- TGIF: Active Response Training's Weekend Knowledge Dump is up with lots of good articles on self-defense, firearms, and prepping. Go check it out. To whet your appetite, I will mention the topics from a few articles. Greg Ellifritz has linked to an article from Bloody Elbow discussing hand-to-hand combat in the trenches of World War I, including a discussion of weapons and techniques; as I've mentioned before with regard to both World War I and II, the bayonet was probably used more often than most people think. He also links to an article from PJ Media discussing a sensor (designed to act as cell phone case) that, paired with an app, will allow the user to detect firearms or other weapons you may have upon your person.
A third article that caught my attention was one from Short Barrel Shepard discussing the difficulty in finding a low-key sling bag to use for carrying an AR pistol or folding AK or AR. I can sympathize with this because I was looking for something similar recently. I don't look like someone that would play tennis, so the tennis bag route wasn't optimal, and I started concentration on the sling bags. But as the author mentions, none of the common manufacturers of bags make a sling bag of sufficient size. There are several manufacturers that sell bags specifically for firearms, but most of them fairly scream "rifle". I finally found one from 5.11 that didn't look to bad, but anyone familiar with 5.11 items would probably recognize it and know that it is for firearms.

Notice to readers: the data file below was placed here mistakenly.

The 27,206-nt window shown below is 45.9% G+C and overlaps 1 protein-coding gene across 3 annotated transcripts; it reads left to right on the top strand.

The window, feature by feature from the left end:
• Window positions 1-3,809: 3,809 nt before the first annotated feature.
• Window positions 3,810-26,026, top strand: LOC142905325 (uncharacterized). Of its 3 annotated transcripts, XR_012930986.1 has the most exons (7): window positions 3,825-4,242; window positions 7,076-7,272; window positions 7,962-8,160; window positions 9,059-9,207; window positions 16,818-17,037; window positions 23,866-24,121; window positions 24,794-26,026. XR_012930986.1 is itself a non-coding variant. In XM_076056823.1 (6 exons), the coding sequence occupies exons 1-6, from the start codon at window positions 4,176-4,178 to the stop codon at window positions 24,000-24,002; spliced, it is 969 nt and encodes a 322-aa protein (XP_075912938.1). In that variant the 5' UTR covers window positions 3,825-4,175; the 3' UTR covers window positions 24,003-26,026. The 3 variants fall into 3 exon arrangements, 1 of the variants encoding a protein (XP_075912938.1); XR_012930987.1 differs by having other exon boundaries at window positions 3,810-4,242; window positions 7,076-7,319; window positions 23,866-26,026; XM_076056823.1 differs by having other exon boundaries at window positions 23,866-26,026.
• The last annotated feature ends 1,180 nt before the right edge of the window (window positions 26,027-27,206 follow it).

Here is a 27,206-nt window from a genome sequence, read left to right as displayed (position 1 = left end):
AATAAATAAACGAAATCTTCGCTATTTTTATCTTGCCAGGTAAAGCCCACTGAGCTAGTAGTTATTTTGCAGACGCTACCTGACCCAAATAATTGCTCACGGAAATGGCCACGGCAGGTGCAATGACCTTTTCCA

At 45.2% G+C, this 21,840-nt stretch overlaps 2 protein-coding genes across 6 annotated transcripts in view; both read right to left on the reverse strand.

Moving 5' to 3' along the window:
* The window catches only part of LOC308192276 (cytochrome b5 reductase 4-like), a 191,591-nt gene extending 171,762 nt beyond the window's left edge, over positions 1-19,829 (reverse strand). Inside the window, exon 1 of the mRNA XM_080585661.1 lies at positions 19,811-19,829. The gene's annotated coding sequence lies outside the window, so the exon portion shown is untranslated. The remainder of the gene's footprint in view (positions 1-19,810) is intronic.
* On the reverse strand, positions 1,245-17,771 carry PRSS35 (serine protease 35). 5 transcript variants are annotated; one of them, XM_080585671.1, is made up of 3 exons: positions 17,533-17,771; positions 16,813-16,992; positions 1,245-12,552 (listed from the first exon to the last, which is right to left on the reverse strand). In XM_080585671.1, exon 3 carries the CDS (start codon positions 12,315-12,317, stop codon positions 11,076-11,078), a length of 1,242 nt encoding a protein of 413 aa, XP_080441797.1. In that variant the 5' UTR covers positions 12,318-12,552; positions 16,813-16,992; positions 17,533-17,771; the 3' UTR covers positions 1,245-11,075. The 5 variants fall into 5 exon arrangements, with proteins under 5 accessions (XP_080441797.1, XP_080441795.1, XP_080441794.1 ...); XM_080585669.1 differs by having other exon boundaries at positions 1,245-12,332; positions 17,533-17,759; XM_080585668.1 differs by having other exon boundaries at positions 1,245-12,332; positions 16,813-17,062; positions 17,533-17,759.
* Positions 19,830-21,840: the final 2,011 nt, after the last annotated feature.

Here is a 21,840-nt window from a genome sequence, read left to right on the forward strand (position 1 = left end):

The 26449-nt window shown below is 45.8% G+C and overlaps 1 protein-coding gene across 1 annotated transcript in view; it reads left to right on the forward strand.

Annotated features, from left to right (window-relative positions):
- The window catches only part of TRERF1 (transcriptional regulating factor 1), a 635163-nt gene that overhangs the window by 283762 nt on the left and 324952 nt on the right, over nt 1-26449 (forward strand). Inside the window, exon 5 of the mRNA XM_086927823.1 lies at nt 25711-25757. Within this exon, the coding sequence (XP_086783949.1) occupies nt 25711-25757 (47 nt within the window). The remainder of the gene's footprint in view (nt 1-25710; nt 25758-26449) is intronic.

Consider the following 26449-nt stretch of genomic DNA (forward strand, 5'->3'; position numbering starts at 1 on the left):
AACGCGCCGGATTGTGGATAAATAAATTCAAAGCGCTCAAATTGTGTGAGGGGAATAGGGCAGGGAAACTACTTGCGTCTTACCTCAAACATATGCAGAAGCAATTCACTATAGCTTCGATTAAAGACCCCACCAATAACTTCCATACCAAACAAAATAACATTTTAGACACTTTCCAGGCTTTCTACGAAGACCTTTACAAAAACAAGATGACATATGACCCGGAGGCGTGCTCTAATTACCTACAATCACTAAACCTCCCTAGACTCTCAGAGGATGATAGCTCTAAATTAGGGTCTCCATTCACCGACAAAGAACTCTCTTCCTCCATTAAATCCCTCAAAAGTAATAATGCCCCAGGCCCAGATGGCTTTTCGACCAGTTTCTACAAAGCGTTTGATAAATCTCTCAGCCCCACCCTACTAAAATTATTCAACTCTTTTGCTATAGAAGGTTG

- For those of you into military history and the equipment issued to troops, here is one for you: "VIETNAM WAR INDIVIDUAL EQUIPMENT"--Loose Round. Interesting to me is how much of the carry gear was of WWII vintage (although the purpose might have been changed). Also, the author writes:
Of all the things my Dad spoke about using during the war, the light weight ruck, the M16 and the poncho liner was like the holy trinity to him. For years I hear about how comfortable the curving tubular pack frame was. Finally after 30 years I was able to track down two of these packs for him and bought both of them. He was right, the pack frame is very comfortable when wearing it. Below you can see how the frame curved for the body.
- So, yesterday I had linked to Greg Ellifritz's article on "Active Killer Pre-Attack Behavior". Today, we have more information concerning yesterday's shooting at the Capital Gazette in Maryland. The Daily Mail's article today is "'He'll be the next mass shooter': Newsroom gunman who killed five had stalked ex-classmate, got her fired and forced her to move state then began vendetta against the newspaper that exposed him." Of course, we now know the identity of the killer--Jarrod Ramos--and that he used a shotgun to kill 5 individuals. But what is interesting to me is the number of pre-attack indicators he exhibited.